VAT on flights: what you need to know
In 2020, the airline industry was literally grounded as a consequence of the COVID-19 pandemic. Two years later, businesses are once again taking to the skies. Companies are now resuming the use of air travel as a means of travelling to customers, sourcing supplies and attending business events, both within the UK and internationally.
As planes take to the skies once again, the costs of flying begin once more to represent a significant part of business expenses for some companies. And yet, many companies do not know whether they can reclaim back the VAT on these expenses. Find out key information on this important topic with Mooncard.
VAT on travel
It is well known that the travel and hospitality sectors really suffered during the COVID-19 crisis. People were unable to travel, either for business or pleasure, which not only meant fewer journeys by plane, train and taxi, but fewer nights in hotels, meals in restaurants and generally much lower expenditure in these sectors.
As measures to protect these sectors through subsidies and grants came to an end, the UK Government announced major changes to VAT regulations with a view to boosting the tourism industry. While goods and services in the hospitality and tourism sectors are usually charged at the standard value-added tax rate of 20%, the Government announced that a temporary drop to the reduced rate of 5% would be introduced, making the cost of eating out, staying overnight in hotels and visiting tourist attractions immediately cheaper for a limited period of time.
However, air travel does not fall into the same category as these other expenses and its VAT treatment is different.
VAT on flights
In the UK, passenger transport in a vehicle that is designed or adapted to carry ten or more people is generally zero-rated for VAT. That means that you cannot claim back VAT on things such as train tickets or plane fares – VAT is equivalent to zero, which means there is nothing to include in your quarterly VAT return to HMRC.
What airlines do have to impose on their flights is what is known as Air Passenger Duty or APD. This is a tax that the government charges the airline, which in turn generally incorporates that into the price of the ticket, passing the cost onto the customer.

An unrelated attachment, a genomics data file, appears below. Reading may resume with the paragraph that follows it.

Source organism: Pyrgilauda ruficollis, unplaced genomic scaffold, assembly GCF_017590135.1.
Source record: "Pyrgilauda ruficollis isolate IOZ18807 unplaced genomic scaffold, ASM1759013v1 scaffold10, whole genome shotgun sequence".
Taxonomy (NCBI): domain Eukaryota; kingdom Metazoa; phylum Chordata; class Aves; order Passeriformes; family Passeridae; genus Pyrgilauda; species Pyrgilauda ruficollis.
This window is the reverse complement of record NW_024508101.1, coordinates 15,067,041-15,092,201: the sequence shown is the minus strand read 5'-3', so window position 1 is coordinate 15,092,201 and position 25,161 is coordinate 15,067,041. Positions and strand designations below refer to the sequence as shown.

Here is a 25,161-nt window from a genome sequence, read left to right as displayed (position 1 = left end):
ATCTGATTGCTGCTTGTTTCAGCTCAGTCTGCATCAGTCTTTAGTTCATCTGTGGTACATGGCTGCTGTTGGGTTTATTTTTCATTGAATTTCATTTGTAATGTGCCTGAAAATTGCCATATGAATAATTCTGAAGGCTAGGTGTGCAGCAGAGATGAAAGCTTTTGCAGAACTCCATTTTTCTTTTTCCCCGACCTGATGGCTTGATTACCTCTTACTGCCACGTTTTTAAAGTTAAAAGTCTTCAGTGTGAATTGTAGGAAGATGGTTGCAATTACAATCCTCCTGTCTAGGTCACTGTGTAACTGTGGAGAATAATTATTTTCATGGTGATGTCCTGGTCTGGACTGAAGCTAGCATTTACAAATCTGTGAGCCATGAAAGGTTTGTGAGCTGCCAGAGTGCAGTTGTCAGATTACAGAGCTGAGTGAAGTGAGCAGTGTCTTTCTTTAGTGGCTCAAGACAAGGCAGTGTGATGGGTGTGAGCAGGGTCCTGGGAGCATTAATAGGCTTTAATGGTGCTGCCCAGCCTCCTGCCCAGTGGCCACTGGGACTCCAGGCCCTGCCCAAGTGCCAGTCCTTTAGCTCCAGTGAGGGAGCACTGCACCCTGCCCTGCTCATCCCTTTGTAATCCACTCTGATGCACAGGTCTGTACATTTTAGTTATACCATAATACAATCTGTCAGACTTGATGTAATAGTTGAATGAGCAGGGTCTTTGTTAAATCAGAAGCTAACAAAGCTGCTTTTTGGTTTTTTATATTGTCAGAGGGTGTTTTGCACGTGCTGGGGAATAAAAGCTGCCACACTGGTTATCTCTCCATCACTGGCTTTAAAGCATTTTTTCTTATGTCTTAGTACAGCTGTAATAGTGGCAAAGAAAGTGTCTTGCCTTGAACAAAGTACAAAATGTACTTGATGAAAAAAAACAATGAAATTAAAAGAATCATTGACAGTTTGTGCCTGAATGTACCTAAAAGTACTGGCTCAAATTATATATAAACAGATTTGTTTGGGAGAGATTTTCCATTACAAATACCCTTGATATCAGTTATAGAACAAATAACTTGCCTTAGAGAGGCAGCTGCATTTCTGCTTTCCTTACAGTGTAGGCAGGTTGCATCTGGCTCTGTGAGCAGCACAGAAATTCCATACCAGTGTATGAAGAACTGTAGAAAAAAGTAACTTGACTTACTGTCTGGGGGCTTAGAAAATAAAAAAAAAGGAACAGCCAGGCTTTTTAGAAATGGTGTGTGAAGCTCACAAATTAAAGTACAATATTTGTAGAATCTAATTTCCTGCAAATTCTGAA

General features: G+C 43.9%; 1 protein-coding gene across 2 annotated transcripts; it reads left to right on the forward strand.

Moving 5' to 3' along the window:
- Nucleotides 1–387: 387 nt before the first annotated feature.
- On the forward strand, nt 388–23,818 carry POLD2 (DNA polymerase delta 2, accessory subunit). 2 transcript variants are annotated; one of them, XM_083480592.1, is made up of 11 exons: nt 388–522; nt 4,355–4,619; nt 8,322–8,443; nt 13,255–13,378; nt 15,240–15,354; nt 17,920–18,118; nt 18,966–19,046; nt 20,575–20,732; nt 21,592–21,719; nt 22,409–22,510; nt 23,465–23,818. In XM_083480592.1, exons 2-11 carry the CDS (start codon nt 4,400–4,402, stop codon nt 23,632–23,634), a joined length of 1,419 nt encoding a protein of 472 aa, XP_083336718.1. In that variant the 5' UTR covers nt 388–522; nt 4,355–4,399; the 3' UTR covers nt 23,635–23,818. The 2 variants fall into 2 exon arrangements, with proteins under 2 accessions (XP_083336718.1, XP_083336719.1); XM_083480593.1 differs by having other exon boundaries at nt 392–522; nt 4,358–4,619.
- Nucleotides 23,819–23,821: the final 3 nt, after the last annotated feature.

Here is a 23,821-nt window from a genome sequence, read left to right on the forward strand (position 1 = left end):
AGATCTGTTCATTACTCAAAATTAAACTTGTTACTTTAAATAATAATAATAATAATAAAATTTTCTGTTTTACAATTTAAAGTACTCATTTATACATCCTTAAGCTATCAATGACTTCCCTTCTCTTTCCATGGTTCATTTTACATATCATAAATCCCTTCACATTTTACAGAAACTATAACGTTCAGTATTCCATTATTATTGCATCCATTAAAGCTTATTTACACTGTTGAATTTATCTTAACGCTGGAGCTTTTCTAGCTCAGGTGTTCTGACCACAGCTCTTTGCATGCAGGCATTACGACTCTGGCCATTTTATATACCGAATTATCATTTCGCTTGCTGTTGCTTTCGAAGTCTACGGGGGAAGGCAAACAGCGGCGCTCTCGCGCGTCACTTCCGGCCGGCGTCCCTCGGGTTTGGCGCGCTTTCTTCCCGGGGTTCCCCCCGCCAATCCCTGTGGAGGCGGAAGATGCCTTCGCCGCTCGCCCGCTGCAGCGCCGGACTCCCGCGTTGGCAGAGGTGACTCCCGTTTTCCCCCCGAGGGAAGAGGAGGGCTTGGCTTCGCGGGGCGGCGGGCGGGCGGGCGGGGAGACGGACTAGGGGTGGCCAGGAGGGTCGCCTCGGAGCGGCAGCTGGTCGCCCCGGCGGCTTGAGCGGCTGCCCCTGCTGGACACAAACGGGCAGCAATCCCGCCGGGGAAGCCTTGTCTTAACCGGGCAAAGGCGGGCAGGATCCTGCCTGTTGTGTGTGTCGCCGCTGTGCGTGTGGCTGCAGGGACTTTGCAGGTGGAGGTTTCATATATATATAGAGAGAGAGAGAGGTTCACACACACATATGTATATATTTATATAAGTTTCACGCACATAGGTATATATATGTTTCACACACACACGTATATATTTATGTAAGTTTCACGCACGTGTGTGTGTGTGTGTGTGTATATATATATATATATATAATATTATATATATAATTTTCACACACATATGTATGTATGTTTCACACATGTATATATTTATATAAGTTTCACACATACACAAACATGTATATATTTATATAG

APD is added to all flights that begin in the UK and its cost depends on how far away the destination is and the class the customer travels in. Domestic flights are particularly affected by the cost of APD, as both the outward and return journeys are taxed, while only the outbound part of an international flight (the leg of the journey beginning in the UK) is taxed.
In another effort to get the airline industry moving again, the UK Government announced a cut in APD on domestic flights that will take place from April 2023.
APD cannot be reclaimed by businesses in the same way as VAT. The only acceptable reason to reclaim APD is when a flight is booked, but ultimately the customer does not use it. This is because the APD is only collected by the government when the flight is used. So, if an employee is scheduled to fly and the APD has been paid to the airline company when the ticket was bought, the APD can be reclaimed from the airline (usually by filling in a form) if the ticket is never used.
The only exception to the zero-rated VAT on flights is for private flights in aircraft designed for fewer than ten passengers (such as planes and helicopters). Generally speaking, the standard rate of 20% VAT is applicable to such flights. If you think your business may be affected by this exemption, it might be worth looking into the issue further. Information can be found on the HMRC website.
In the UK, passenger flights are zero-rated for VAT, which means you cannot reclaim any VAT in your quarterly VAT return to HMRC. The applicable tax, airline passenger duty (APD) can only be reclaimed if the ticket for the flight has been paid for (including APD), and the ticket is then not used (due to missing the flight or a last-minute change of plans). Mooncard corporate cards can help businesses keep track of expenses incurred as a result of business travel.
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